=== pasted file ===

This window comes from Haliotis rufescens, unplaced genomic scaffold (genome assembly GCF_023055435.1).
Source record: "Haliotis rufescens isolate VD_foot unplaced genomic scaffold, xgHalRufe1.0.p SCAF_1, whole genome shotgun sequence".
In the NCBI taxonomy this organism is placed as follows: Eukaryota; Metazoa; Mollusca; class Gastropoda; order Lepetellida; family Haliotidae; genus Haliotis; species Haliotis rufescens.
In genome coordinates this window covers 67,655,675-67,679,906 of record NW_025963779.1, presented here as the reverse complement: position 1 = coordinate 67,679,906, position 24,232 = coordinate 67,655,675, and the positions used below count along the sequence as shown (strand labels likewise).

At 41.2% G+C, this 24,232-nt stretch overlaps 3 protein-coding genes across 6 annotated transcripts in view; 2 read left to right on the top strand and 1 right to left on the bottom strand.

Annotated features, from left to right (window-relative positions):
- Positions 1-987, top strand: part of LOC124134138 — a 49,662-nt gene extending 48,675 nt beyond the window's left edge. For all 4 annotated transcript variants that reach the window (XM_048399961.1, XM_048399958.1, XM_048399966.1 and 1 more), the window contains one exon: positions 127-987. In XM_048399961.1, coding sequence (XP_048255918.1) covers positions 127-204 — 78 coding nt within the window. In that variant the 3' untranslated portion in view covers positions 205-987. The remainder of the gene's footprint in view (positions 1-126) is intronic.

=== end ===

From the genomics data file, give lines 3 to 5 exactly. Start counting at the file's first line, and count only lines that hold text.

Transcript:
In the NCBI taxonomy this organism is placed as follows: Eukaryota; Metazoa; Mollusca; class Gastropoda; order Lepetellida; family Haliotidae; genus Haliotis; species Haliotis rufescens.
In genome coordinates this window covers 67,655,675-67,679,906 of record NW_025963779.1, presented here as the reverse complement: position 1 = coordinate 67,679,906, position 24,232 = coordinate 67,655,675, and the positions used below count along the sequence as shown (strand labels likewise).

At 41.2% G+C, this 24,232-nt stretch overlaps 3 protein-coding genes across 6 annotated transcripts in view; 2 read left to right on the top strand and 1 right to left on the bottom strand.